About Temple of Augustus and Livia
The Temple of Augustus and Livia (Temple d’Auguste et de Livie) is a well preserved Roman temple in Vienne, France. Whilst first built sometime between 20 BC and 10 BC, several features of the Temple of Augustus and Livia date to the 1st century AD.
The temple’s great state of preservation is largely the result of it being incorporated into a church as early as the 5th century and later restored in the 19th century.
Temple of Augustus and Livia history
Vienne became a Roman colony around 47 BC under Julius Caesar, although after years of conflict with the local Allobroges, the settlement was moved to Lugdunum. However, while occupying the site of Vienne, the Romans constructed a temple dedicated to the imperial cult honouring the Emperor Augustus and his third wife, Livia. These physical structures served an essential political and religious role in integrating local populations.
The Temple of Augustus and Livia had two stages of construction: firstly, the building was made from southern stone, dating back to 20-10 BC. Most of the structure was later rebuilt around 40 AD, the construction swift as temples to the first emperor were treated with particular reverence. Eventually, the great temple stood in the hexastyle Corinthian style, dominating the forum that it shared with other characteristic Roman structures.
After the fall of the Western Roman Empire, as Gaul was Christianised, the temple served as the parish church of Sainte-Marie-la-Vieille until the French Revolution. From 1792, the church was used as the temple of Reasons and the commercial court of Vienne. Before 1852, the building also housed the city museum and library, after which it was restored to its original Roman incarnation and gained historical monument status.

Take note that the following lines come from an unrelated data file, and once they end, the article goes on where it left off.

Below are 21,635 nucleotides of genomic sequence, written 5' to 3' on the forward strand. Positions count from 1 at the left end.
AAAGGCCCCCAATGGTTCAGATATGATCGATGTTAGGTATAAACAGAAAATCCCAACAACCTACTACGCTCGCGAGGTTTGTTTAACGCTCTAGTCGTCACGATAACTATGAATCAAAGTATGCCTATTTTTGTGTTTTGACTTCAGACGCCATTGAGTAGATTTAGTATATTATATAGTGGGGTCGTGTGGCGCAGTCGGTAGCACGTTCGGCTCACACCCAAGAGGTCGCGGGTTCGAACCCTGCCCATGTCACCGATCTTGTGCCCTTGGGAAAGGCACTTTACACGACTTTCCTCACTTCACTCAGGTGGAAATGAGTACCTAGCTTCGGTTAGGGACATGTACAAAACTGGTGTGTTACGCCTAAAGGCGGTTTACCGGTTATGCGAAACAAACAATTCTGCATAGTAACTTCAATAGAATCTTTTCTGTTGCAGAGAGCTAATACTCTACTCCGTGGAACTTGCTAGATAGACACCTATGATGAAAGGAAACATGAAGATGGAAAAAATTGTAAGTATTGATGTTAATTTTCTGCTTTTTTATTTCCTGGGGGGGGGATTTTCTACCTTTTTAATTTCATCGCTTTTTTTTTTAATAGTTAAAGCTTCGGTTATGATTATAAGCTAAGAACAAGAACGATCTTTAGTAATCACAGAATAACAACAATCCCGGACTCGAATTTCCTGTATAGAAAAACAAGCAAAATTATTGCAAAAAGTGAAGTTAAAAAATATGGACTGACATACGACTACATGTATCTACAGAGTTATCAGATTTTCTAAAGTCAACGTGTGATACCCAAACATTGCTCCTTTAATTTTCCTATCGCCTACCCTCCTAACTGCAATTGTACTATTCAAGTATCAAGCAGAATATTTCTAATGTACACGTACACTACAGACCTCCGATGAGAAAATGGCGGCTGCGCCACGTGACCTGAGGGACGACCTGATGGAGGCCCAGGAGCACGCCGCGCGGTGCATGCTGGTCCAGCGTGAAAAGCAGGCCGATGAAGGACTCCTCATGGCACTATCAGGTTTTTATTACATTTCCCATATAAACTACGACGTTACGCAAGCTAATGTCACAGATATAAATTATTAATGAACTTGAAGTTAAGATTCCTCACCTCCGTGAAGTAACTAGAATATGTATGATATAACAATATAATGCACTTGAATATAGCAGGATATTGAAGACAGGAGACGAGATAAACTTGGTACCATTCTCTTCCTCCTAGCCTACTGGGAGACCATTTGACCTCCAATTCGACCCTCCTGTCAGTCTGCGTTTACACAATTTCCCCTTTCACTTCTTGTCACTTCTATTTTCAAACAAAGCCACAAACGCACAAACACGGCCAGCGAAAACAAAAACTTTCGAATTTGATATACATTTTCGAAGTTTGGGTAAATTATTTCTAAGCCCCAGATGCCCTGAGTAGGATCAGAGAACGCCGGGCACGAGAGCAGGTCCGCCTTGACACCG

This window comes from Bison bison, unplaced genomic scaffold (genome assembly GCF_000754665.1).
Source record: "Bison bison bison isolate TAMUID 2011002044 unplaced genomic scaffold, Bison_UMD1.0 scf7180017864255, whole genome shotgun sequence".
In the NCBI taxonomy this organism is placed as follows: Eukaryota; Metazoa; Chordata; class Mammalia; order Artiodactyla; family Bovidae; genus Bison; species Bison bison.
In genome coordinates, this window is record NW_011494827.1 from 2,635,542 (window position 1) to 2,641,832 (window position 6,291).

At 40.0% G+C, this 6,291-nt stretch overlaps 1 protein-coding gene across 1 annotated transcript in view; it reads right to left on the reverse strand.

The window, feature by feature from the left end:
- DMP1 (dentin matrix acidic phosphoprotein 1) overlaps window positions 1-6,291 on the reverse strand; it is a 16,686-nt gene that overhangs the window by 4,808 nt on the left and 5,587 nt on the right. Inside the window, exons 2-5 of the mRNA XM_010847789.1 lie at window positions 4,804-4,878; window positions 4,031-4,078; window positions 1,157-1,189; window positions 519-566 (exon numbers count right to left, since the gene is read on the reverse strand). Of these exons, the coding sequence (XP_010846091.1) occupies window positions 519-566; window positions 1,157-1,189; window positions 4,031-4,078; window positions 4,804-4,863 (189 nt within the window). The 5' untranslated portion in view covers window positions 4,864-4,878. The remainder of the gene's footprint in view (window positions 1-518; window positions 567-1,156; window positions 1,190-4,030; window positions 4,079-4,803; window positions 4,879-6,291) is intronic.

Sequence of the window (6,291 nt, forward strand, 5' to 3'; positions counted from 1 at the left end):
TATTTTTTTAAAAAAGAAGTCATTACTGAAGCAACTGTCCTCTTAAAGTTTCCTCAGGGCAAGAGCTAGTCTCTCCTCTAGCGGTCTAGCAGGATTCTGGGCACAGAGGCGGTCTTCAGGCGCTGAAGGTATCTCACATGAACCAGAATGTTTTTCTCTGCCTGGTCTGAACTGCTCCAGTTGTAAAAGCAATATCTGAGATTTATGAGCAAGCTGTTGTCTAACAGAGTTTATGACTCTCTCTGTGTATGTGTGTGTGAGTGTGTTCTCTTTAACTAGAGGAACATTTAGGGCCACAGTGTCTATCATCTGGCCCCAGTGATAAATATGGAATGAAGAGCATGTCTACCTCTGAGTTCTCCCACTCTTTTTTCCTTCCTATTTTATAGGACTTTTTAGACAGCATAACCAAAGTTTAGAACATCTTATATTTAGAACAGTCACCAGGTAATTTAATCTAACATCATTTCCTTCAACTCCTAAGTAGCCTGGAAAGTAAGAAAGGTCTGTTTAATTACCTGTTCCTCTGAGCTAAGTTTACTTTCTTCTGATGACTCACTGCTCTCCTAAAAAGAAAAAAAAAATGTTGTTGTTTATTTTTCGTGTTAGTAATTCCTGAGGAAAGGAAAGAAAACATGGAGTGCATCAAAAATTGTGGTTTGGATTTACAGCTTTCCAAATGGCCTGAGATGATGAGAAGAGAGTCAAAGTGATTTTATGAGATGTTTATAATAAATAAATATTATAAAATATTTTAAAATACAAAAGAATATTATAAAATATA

Temple of Augustus and Livia today
Today, the temple stands as an impressive testament to the Gallo-Roman settlement in Vienne. On the eastern side you might note the frieze engraved with moveable letters in a series of inscriptions, dedicating the temple to ‘Rome and to Augustus Caeser, son of the divine’. The dedication also extended to the then-deified Livia.
You can wander around the foot of the raised temple, nestled within a bustling modern city square and only a few minutes walk to the Gère de Vienne and Rhône. To get a taste of the temple’s former glory, visit the Temple of Augustus and Livia at night as it is lit up from below.
Getting to the Temple of Augustus and Livia
If driving, the temple is located just off the N7 and there is parking nearby at Parking Saint Marcel, a 4 minute walk away. For those using public transport, the nearest bus stops are Temple de Cybèle on route 2 and 4 (4 minutes away) and Jue de Paume on routes 1, 3, 4, 5, 6, 7 (3 minutes away).
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